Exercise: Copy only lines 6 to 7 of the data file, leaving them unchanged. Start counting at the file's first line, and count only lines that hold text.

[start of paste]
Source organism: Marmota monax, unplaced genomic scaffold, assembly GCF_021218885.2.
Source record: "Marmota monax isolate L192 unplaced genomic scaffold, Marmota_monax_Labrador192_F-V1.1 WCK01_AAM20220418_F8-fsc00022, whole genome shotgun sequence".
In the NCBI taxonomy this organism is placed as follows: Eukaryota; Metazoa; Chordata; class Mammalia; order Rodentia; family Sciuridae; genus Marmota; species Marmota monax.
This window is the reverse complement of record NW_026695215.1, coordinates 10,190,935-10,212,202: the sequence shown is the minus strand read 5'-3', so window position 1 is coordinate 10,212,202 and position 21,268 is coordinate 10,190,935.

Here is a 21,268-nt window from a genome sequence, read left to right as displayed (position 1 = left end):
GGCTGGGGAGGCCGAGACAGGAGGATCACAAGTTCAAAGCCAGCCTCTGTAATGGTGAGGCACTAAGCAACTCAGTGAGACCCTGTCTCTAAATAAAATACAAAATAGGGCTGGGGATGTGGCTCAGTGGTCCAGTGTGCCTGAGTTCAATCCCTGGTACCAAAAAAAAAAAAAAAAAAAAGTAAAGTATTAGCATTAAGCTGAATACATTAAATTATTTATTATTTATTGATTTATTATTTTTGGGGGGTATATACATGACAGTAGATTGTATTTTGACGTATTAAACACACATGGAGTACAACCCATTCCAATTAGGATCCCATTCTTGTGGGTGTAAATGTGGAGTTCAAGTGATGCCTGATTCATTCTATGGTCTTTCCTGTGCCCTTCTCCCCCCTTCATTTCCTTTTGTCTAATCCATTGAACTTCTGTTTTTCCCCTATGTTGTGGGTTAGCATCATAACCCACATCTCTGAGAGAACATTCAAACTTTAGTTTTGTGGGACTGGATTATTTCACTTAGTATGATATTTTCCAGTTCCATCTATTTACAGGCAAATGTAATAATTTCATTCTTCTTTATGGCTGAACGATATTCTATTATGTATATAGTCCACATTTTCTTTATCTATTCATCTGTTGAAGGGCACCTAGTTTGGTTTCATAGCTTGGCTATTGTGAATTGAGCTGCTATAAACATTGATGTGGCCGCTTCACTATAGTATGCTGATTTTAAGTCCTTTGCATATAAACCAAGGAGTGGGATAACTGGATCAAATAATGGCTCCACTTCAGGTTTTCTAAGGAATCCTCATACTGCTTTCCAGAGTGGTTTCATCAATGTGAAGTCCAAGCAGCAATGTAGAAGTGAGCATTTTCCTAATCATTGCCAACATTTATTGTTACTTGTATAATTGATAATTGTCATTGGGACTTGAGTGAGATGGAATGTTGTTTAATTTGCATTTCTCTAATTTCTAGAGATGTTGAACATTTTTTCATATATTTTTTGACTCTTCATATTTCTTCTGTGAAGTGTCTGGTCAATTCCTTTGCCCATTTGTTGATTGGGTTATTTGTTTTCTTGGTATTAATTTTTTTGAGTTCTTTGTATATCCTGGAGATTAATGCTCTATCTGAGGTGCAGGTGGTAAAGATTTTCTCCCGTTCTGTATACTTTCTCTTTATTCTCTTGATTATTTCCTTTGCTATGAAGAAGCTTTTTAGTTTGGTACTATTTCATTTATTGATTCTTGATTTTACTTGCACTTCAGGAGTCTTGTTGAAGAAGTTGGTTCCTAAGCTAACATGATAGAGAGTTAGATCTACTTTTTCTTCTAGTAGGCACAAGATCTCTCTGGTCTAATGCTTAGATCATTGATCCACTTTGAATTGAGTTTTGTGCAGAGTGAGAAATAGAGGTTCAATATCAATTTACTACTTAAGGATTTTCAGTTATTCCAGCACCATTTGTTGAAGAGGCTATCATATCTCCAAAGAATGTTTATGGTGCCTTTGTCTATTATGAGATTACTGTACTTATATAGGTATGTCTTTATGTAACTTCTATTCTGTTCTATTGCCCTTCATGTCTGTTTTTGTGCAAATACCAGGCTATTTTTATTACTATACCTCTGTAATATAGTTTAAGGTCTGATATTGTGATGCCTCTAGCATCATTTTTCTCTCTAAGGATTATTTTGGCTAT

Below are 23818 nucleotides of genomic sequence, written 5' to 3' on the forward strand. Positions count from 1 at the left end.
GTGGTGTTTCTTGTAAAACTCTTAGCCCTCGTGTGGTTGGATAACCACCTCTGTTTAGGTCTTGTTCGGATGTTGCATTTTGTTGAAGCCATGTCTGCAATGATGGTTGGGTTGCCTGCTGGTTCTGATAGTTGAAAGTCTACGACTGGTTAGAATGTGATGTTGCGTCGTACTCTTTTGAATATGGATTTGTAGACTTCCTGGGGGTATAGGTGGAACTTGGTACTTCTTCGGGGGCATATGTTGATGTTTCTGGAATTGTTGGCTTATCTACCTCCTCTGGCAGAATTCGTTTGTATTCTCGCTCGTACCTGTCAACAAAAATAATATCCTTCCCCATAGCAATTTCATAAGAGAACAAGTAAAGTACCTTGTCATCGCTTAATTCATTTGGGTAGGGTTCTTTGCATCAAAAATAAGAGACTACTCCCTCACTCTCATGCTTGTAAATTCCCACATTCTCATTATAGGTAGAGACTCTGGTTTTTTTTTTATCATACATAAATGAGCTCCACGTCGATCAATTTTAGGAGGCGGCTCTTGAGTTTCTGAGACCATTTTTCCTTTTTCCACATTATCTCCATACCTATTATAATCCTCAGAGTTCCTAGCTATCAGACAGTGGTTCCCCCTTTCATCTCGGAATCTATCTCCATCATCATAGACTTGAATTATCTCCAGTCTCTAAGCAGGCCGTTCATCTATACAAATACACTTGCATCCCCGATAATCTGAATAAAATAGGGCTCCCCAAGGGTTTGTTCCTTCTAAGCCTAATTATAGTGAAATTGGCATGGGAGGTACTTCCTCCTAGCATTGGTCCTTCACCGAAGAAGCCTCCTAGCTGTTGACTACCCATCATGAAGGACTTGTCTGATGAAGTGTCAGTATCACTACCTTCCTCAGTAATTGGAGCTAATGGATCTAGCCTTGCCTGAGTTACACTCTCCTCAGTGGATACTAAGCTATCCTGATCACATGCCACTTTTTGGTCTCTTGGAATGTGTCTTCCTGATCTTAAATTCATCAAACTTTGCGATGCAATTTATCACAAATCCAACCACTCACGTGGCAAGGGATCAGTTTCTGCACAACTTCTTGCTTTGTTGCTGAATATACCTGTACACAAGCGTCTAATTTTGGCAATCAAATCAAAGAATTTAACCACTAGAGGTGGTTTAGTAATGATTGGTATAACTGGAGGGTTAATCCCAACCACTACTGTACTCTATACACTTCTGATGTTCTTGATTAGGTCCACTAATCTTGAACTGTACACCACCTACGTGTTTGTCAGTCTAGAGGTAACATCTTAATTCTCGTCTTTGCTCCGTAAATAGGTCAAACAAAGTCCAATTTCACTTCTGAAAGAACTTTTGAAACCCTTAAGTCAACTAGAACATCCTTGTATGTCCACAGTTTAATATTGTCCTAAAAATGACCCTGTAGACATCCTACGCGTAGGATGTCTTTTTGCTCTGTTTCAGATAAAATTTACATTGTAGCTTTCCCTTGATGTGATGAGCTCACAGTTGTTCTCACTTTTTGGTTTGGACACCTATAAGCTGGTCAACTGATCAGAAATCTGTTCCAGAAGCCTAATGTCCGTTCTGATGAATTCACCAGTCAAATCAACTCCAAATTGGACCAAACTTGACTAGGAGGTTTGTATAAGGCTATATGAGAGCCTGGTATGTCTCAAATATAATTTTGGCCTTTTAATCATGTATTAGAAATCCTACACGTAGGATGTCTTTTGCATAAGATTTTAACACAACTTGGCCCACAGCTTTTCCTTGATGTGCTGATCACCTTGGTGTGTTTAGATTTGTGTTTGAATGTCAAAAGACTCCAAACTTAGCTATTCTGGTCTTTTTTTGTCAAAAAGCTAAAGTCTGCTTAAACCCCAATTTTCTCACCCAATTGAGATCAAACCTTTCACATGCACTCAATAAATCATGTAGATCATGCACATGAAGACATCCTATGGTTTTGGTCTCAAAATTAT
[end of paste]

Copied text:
GGCTGGGGAGGCCGAGACAGGAGGATCACAAGTTCAAAGCCAGCCTCTGTAATGGTGAGGCACTAAGCAACTCAGTGAGACCCTGTCTCTAAATAAAATACAAAATAGGGCTGGGGATGTGGCTCAGTGGTCCAGTGTGCCTGAGTTCAATCCCTGGTACCAAAAAAAAAAAAAAAAAAAAGTAAAGTATTAGCATTAAGCTGAATACATTAAATTATTTATTATTTATTGATTTATTATTTTTGGGGGGTATATACATGACAGTAGATTGTATTTTGACGTATTAAACACACATGGAGTACAACCCATTCCAATTAGGATCCCATTCTTGTGGGTGTAAATGTGGAGTTCAAGTGATGCCTGATTCATTCTATGGTCTTTCCTGTGCCCTTCTCCCCCCTTCATTTCCTTTTGTCTAATCCATTGAACTTCTGTTTTTCCCCTATGTTGTGGGTTAGCATCATAACCCACATCTCTGAGAGAACATTCAAACTTTAGTTTTGTGGGACTGGATTATTTCACTTAGTATGATATTTTCCAGTTCCATCTATTTACAGGCAAATGTAATAATTTCATTCTTCTTTATGGCTGAACGATATTCTATTATGTATATAGTCCACATTTTCTTTATCTATTCATCTGTTGAAGGGCACCTAGTTTGGTTTCATAGCTTGGCTATTGTGAATTGAGCTGCTATAAACATTGATGTGGCCGCTTCACTATAGTATGCTGATTTTAAGTCCTTTGCATATAAACCAAGGAGTGGGATAACTGGATCAAATAATGGCTCCACTTCAGGTTTTCTAAGGAATCCTCATACTGCTTTCCAGAGTGGTTTCATCAATGTGAAGTCCAAGCAGCAATGTAGAAGTGAGCATTTTCCTAATCATTGCCAACATTTATTGTTACTTGTATAATTGATAATTGTCATTGGGACTTGAGTGAGATGGAATGTTGTTTAATTTGCATTTCTCTAATTTCTAGAGATGTTGAACATTTTTTCATATATTTTTTGACTCTTCATATTTCTTCTGTGAAGTGTCTGGTCAATTCCTTTGCCCATTTGTTGATTGGGTTATTTGTTTTCTTGGTATTAATTTTTTTGAGTTCTTTGTATATCCTGGAGATTAATGCTCTATCTGAGGTGCAGGTGGTAAAGATTTTCTCCCGTTCTGTATACTTTCTCTTTATTCTCTTGATTATTTCCTTTGCTATGAAGAAGCTTTTTAGTTTGGTACTATTTCATTTATTGATTCTTGATTTTACTTGCACTTCAGGAGTCTTGTTGAAGAAGTTGGTTCCTAAGCTAACATGATAGAGAGTTAGATCTACTTTTTCTTCTAGTAGGCACAAGATCTCTCTGGTCTAATGCTTAGATCATTGATCCACTTTGAATTGAGTTTTGTGCAGAGTGAGAAATAGAGGTTCAATATCAATTTACTACTTAAGGATTTTCAGTTATTCCAGCACCATTTGTTGAAGAGGCTATCATATCTCCAAAGAATGTTTATGGTGCCTTTGTCTATTATGAGATTACTGTACTTATATAGGTATGTCTTTATGTAACTTCTATTCTGTTCTATTGCCCTTCATGTCTGTTTTTGTGCAAATACCAGGCTATTTTTATTACTATACCTCTGTAATATAGTTTAAGGTCTGATATTGTGATGCCTCTAGCATCATTTTTCTCTCTAAGGATTATTTTGGCTAT

Below are 23818 nucleotides of genomic sequence, written 5' to 3' on the forward strand. Positions count from 1 at the left end.